Posts Tagged ‘risotto’

Mushroom Risotto

Every time I tell Bikenut I’m going to make risotto, he always asks the same question, “That’s pasta, right?”  “No, silly.  ‘Risotto’ is Italian for ‘rice’.  You are thinking of orzo, which is a rice-shaped pasta.”  “Are you sure?”  Who is the cook here!?  Of course I’m sure!!!

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Every time I make risotto, I always hope that it will take less time to cook this time than it did the last time.  That never happens.  I’m always standing in front of the stove for about 45 minutes, but the reward for that effort is usually worth it.  This time was not an exception.

I’ve made a few risottos since I became somewhat obsessed with them a couple of years ago.  Surprisingly, with mushrooms being one of my all-time favorite ingredients, I’ve only attempted a mushroom risotto once before.  (That happened to be one time that the effort was not well-rewarded.)  I opted to try it again because I needed to use up the mushrooms I bought at the farmer’s market this past weekend.

First things first, the mushrooms (a combination of both white and brown) had to be cleaned and sliced.  I don’t know about you, but I wash my mushrooms under running water.  I go as far as to use a vegetable brush on them.  And each time I clean mushrooms, I think of my friend and one-time co-worker saying, “I bet you’re just like me and scrub those things!  I don’t trust that ‘Just brush them with a damp paper towel’ business.”  Yeah, me either!  It was another saying that would circulate through our group that reinforced that behavior — “They treat us like mushrooms — keep us in the dark and cover us with ****…”  Not something I want in my risotto, that’s for sure!

I started the risotto off by heating up some chicken broth (a 32oz carton) in a pot, and putting my 10″ stainless steel pan over medium-high heat and adding a swirl of olive oil.   Once that was good and warmed up, I added a little bit of butter and 3/4 of a cup of rice, gave it all a stir to coat the rice in the oil, then tossed in the mushrooms along with some salt and pepper, a half teaspoon each of dried thyme, garlic powder and onion powder.   (You could use fresh thyme, garlic and onion, but I didn’t have any on hand.)  I sauteed the mixture until the rice took on a nice golden color.

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Toasty rice... and mushrooms!

From this point on is where all the time and devotion to risotto is spent.  Once your rice is all toasty, you start adding the hot broth.

TIP: The trick to risotto is to use HOT broth, and to add it in stages until the rice is cooked through.  I typically add about 1/3 to 1/2 cup of broth at a time, then stir, stir, stir until the broth has been absorbed.  Once the risotto starts looking dry again, it’s time to add another 1/2 cup of broth to the rice, and stir, stir, stir.  Lather, rinse, repeat.

You may need to heat additional broth (or if you are like me and run out of broth, you can use hot water) to continue this process until the rice is fully cooked.  I usually start biting into undercooked grains of rice at about the time I have one to two more portions of broth left to determine if I need to start heating more.   In this case, I did need to heat some water, but before adding the last bit of chicken broth, I tossed 2 sliced green onions into the broth to blanch them a bit, then poured it all into the risotto pan when it was ready for more broth.

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Almost time for more broth!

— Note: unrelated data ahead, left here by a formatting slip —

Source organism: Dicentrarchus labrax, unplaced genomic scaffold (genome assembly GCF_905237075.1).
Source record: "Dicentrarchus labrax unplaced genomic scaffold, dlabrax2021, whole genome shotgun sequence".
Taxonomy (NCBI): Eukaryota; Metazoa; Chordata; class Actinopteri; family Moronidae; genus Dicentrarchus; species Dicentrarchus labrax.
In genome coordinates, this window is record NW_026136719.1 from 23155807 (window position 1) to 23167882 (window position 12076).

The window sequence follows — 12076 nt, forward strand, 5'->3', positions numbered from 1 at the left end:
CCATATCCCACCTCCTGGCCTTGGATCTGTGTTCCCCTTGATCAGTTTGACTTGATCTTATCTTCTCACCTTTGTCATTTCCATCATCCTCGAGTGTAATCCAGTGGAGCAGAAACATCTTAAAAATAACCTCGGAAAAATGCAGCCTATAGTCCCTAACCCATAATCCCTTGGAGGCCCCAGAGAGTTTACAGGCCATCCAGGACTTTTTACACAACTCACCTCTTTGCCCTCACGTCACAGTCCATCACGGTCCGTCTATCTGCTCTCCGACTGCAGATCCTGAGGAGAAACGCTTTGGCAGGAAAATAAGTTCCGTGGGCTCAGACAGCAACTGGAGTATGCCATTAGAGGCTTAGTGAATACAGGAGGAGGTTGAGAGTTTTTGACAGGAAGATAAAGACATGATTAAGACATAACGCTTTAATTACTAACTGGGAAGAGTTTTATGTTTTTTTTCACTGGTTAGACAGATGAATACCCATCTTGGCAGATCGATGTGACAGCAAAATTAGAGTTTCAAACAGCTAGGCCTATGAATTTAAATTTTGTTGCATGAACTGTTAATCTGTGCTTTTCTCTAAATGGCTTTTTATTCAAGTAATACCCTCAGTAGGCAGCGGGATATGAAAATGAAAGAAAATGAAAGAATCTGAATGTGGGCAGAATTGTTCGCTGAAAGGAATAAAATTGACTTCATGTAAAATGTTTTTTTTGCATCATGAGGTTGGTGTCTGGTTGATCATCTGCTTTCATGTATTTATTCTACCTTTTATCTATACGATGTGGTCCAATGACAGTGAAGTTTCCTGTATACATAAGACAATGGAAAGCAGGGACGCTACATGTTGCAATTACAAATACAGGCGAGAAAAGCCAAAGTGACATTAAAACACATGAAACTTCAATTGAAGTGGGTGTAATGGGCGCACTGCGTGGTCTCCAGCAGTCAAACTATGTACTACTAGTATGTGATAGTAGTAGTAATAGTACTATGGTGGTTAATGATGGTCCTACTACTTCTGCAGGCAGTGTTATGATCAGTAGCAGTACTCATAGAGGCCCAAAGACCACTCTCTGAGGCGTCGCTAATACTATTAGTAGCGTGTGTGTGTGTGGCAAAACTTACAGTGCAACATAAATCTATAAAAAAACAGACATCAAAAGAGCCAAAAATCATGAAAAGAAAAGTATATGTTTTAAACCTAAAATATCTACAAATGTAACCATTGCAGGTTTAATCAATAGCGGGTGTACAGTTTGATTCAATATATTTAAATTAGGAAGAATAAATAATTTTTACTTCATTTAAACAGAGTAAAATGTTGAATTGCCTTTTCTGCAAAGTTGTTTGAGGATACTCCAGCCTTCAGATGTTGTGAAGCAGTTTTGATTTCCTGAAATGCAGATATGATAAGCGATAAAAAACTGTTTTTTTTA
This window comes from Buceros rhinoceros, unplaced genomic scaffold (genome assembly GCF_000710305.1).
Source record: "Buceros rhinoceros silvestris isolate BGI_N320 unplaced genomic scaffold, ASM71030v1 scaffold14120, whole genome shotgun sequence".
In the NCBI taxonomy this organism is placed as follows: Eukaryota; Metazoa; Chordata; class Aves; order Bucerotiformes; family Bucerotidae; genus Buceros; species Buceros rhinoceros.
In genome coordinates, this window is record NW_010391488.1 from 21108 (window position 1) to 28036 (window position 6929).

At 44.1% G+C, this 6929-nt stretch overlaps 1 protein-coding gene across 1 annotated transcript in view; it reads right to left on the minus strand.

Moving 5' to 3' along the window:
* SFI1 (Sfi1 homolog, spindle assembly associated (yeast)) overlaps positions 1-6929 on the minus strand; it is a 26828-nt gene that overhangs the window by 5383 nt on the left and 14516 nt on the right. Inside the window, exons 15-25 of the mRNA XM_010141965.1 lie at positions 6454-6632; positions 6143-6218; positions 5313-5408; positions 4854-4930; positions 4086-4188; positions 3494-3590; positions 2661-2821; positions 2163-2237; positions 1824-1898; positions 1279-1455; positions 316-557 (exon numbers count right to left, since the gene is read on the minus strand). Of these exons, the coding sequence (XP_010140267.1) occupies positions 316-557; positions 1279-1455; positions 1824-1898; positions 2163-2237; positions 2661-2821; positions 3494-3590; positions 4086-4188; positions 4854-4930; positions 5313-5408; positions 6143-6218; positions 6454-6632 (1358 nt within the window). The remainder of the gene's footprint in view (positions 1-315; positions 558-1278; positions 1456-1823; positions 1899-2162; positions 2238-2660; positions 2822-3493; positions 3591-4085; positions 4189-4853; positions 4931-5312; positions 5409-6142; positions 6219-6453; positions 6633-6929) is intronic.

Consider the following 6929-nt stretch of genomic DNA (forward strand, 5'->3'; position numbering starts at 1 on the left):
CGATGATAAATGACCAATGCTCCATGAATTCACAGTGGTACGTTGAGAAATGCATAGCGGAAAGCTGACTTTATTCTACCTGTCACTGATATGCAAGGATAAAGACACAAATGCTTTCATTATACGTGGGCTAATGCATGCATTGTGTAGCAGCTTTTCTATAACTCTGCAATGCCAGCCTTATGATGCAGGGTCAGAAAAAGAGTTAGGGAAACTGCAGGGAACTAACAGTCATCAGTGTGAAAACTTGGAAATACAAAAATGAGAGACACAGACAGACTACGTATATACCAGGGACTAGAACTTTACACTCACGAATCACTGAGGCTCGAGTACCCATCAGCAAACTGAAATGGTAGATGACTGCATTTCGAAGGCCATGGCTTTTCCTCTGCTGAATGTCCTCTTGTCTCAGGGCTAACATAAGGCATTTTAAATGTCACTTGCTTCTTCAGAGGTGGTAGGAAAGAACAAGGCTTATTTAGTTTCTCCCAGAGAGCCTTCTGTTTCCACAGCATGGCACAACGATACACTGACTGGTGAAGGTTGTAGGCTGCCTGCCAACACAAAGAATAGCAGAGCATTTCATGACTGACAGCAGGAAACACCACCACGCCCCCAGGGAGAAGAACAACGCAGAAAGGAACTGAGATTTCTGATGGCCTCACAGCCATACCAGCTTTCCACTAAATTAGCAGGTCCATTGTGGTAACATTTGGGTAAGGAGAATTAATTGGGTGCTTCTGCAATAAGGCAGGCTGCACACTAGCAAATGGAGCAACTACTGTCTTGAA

I have started to cheat on my risottos.  I don’t stir constantly, like every recipe I have seen has said I should do.  My arm gets tired!  And to be honest, my best risottos have been the ones where I’ve “forgotten” about it between adding the broth and giving it an initial stir.  Once the rice starts to puff up and is mostly al dente, then the constant stirring is actually more critical because it starts to stick together (and to the pan) a little more.

When I notice that the risotto starts taking on this creamy appearance, I start tooth-testing a bit more.  My advice to you is, once you think that it’s done, hit it with another dose of broth.   It usually won’t suffer for the added liquid, and it’s better to be safe than to have spent 45 minutes stirring rice and broth around only to have undercooked risotto in the end.

Give it a final taste for seasoning adjustments, and you’re done!  To serve it up, just put it in a nice bowl or along side a nice pork chop, top it with some fresh herbs or maybe a little grated parmesan if  you like, and enjoy!

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Mushroom Risotto

mushroom_risotto3-2Ingredients:

  • 3/4 cup of rice (arborio or other short/medium grain white rice)
  • 1 – 32oz container of chicken broth
  • 2 cups sliced mushrooms
  • 2 green onions, white and light green portion, sliced
  • 1/2 teaspoon each: garlic powder, onion powder, dried thyme, or fresh garlic, onion, thyme
  • Salt and pepper to taste
  • 1 tablespoon olive oil
  • 1/2 tablespoon butter
  • Fresh herbs or grated parmesan cheese to garnish

Directions:

  1. In a large pot, heat broth.
  2. In a large pan, over medium-high heat, add olive oil and butter.
  3. When butter has melted, add rice to the pan, stir to coat.
  4. Add mushrooms, garlic powder, onion powder, thyme, salt and pepper.  Stir.
  5. When rice appears golden in color, add 1/2 cup of heated broth to the pan.  Stir.
  6. When the added liquid appears to be absorbed, add another 1/2 cup of heated broth to the pan.  Stir.
  7. Add green onion to the risotto.
  8. Repeat Step 6 until rice is cooked through and risotto appears creamy.  You may need to heat additional broth or water.
  9. When rice is fully cooked, remove risotto to a serving dish and garnish with fresh herbs or grated parmesan cheese.
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